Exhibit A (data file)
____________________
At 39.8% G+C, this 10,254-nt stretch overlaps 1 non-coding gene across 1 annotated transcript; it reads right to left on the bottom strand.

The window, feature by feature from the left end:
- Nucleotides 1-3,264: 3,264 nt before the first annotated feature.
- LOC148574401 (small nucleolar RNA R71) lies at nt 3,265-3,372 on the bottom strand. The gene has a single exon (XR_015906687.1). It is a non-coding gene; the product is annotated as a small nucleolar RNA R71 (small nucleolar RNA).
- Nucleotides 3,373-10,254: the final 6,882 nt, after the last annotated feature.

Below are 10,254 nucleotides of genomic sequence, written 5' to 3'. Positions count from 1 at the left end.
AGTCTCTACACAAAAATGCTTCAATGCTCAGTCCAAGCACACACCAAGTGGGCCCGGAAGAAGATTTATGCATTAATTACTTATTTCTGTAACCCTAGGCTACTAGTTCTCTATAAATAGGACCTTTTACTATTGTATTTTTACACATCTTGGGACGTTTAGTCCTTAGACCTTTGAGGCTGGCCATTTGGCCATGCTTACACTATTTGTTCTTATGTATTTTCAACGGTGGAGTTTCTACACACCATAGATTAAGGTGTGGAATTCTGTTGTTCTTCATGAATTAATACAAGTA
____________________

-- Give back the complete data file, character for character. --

At 39.8% G+C, this 10,254-nt stretch overlaps 1 non-coding gene across 1 annotated transcript; it reads right to left on the bottom strand.

The window, feature by feature from the left end:
- Nucleotides 1-3,264: 3,264 nt before the first annotated feature.
- LOC148574401 (small nucleolar RNA R71) lies at nt 3,265-3,372 on the bottom strand. The gene has a single exon (XR_015906687.1). It is a non-coding gene; the product is annotated as a small nucleolar RNA R71 (small nucleolar RNA).
- Nucleotides 3,373-10,254: the final 6,882 nt, after the last annotated feature.

Below are 10,254 nucleotides of genomic sequence, written 5' to 3'. Positions count from 1 at the left end.
AGTCTCTACACAAAAATGCTTCAATGCTCAGTCCAAGCACACACCAAGTGGGCCCGGAAGAAGATTTATGCATTAATTACTTATTTCTGTAACCCTAGGCTACTAGTTCTCTATAAATAGGACCTTTTACTATTGTATTTTTACACATCTTGGGACGTTTAGTCCTTAGACCTTTGAGGCTGGCCATTTGGCCATGCTTACACTATTTGTTCTTATGTATTTTCAACGGTGGAGTTTCTACACACCATAGATTAAGGTGTGGAATTCTGTTGTTCTTCATGAATTAATACAAGTA